I think I’ve fallen foul of the first one a few times – usually when I first launch a book and I want people to actually know it’s out there. I do try to be judicious and only retweet a few here and there. As for sales, I agree. I try to limit that to major milestones, but you’re right – when it’s constant, it’s grating!

      And oh yes, the followers thing drives me crazy, too.

      • It’s all about balance, though. I think any of these behaviours are forgivable when they’re in small doses and coming from someone like yourself who spends the majority of their time engaging with people, and posting helpful links and info, etc.

  24. I don’t ‘get’ twitter. I just don’t use it. It intimidates me.

    [*this from an author who studies martial arts and wields a pair of Okinawan sais*]

    Facebook was easy enough to use until everything else got connected to it, and now when I do something on one website, it automatically gets reposted to all the other social media sites. It’s like … ‘drat … you mean that reposted?’ I mean … who CARES if I ‘liked’ a review of a book on Goodreads and it automatically gets reposted on Facebook and Twitter. Or if I ‘like’ a friends funny picture, but then it goes viral and I get spammed with all the responses. Annoying! Still trying to figure out how to tweak the settings and un-connect everything.

    • SK Holmesley says:

      I so agree on this. I get so annoyed on FB when I like something one friend or a family member has put up and everyone else (even though it’s a very limited group on FB for me) gets spammed. I hesitate to like anything anymore, but tend more to send an off-wall note if something a friend or family member posts catches my attention.

    • Talli Roland says:

      Anna, I hate that everything is connected through FB now – it drives me crazy!

      And on the FB ‘likes’ etc – I’m pretty sure there *is* a way to stop following the certain post… if only I could remember what it is!

    • Anna, once a post/picture/link you “like” on Facebook starts to accumulate a number of comments, an “unfollow post” link appears just above the body of the post/picture/link. Click that, and you won’t receive the comments in your inbox (although you’ll see notifications in you notifications feed), but your “like” and any comment you made will remain intact.

  25. It’s definitely a reaping and sowing situation. I love sharing things on my page that my successful author friends are doing – I want my friends to know. But I think it’s totally trashy to post my info on someone else’s wall – especially uninvited! Yikes!!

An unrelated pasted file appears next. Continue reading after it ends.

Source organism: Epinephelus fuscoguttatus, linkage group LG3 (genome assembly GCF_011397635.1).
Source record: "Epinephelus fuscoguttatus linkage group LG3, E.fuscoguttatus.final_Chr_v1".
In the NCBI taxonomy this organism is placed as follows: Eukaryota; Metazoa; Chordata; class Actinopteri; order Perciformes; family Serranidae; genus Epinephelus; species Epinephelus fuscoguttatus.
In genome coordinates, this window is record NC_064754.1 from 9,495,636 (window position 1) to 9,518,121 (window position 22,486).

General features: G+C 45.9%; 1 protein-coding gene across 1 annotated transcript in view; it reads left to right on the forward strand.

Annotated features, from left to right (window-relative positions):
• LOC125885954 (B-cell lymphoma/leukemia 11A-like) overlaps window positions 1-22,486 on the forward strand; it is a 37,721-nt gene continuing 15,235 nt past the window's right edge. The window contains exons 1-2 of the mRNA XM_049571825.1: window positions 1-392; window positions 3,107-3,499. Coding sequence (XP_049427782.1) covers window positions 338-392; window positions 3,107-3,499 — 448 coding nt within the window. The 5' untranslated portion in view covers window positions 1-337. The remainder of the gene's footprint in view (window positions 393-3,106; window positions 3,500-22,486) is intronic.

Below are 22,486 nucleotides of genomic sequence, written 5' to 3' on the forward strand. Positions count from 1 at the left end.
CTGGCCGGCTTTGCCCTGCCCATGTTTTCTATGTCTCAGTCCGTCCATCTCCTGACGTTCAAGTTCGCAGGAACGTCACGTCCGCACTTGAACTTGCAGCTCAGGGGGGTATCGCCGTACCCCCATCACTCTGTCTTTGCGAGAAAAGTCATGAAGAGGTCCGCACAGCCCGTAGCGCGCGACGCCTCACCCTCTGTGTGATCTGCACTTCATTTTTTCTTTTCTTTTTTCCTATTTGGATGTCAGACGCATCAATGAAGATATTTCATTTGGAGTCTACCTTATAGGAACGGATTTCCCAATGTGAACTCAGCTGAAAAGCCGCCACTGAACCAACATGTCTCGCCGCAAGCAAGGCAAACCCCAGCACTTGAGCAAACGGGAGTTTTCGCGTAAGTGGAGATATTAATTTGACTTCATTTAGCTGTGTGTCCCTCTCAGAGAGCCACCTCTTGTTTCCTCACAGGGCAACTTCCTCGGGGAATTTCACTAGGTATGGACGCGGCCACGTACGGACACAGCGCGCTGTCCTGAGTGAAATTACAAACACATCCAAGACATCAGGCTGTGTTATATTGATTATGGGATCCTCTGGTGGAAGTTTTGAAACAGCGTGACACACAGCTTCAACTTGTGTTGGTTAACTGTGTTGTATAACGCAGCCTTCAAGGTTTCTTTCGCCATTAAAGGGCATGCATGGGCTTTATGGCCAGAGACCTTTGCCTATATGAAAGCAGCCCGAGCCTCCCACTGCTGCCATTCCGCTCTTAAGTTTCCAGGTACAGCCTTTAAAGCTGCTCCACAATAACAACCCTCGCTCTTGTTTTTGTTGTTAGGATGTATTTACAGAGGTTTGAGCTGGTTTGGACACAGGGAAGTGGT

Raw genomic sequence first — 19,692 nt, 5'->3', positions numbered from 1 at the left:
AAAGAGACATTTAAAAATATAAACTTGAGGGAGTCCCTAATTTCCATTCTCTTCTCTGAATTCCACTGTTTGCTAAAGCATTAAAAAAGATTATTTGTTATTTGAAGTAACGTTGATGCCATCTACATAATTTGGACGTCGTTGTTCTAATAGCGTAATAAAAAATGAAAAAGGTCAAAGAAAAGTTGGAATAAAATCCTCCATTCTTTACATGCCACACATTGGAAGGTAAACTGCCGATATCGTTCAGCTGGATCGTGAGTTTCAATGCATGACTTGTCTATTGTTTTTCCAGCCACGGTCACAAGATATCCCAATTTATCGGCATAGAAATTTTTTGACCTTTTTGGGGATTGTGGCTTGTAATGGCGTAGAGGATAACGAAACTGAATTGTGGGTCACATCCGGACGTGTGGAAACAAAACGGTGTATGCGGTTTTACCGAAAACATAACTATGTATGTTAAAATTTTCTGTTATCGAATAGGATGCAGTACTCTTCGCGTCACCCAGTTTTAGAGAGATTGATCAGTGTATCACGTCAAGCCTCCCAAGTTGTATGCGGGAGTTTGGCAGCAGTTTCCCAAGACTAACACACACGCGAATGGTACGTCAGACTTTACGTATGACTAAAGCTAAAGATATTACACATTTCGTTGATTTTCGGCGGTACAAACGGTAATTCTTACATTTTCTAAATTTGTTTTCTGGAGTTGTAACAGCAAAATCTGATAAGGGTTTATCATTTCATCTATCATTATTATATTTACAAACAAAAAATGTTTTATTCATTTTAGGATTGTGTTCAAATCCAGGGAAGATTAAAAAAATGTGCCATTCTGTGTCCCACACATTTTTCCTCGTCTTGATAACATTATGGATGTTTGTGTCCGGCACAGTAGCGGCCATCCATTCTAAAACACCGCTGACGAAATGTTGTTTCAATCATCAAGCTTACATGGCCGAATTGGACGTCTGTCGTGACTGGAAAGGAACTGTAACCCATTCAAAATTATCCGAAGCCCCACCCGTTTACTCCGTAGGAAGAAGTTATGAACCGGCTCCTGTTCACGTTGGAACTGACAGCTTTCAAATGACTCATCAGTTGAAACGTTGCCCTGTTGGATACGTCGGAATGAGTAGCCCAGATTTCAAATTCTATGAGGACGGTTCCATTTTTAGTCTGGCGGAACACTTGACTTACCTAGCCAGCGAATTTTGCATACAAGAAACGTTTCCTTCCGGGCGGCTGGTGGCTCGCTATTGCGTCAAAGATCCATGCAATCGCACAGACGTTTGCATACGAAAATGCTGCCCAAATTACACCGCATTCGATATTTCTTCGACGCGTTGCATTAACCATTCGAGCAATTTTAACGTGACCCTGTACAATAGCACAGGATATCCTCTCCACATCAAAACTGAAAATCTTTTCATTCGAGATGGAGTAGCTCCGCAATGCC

26. Joe Bruno says:

    I have both Twitter and Facebook accounts and I have a Facebook Mobstersgangs page. On my personal Facebook page, I have 3767 “Friends.” But I personally know about only 300.

    The more I use FB and Twitter, the more I realize it’s a waste of time. All my FB posts are automatically put on Twitter, so that’s one less headache.

    As for FB, I post articles from my book once or twice a day on both FB pages. Plus mobster pictures, that refer to the articles.

    Has it increased my sales substantially? I can’t tell, but I think not.

    Still, I do it because it may work, and I’d be a fool not to try everything I can to sell my books.

    Even Larry Block, who has been writing books for 55 years thinks Twitter and FB may be a waste of time. He tried it for a while and found it time consuming. He thinks our time will be better used writing, instead of internet networking.

    He may be right.

    • Talli Roland says:

      I think it may partly depend on the readers you’re targeting. For me – with books aimed at females between 18 – 50, many of my readers are on FB and Twitter, and I’ve found it a really great place to interact with people.

      Thanks for sharing your experiences!

  27. Joe Bruno says:

    When people post uunwanted postings on my wall, I make them an offer they can’t refuse (unless it’s a personal message or greeting). It never happens again.

    That way I won’t have to leave the gun and take the cannoli.

  28. Great list. I second all the mentions of FB groups and events. And I really hate that when you decline, you’re asked “why”? Um, because you’re a pushy idiot I don’t even know, that’s why. But of course I don’t say that. I scurry away as if I’m the one who did something wrong.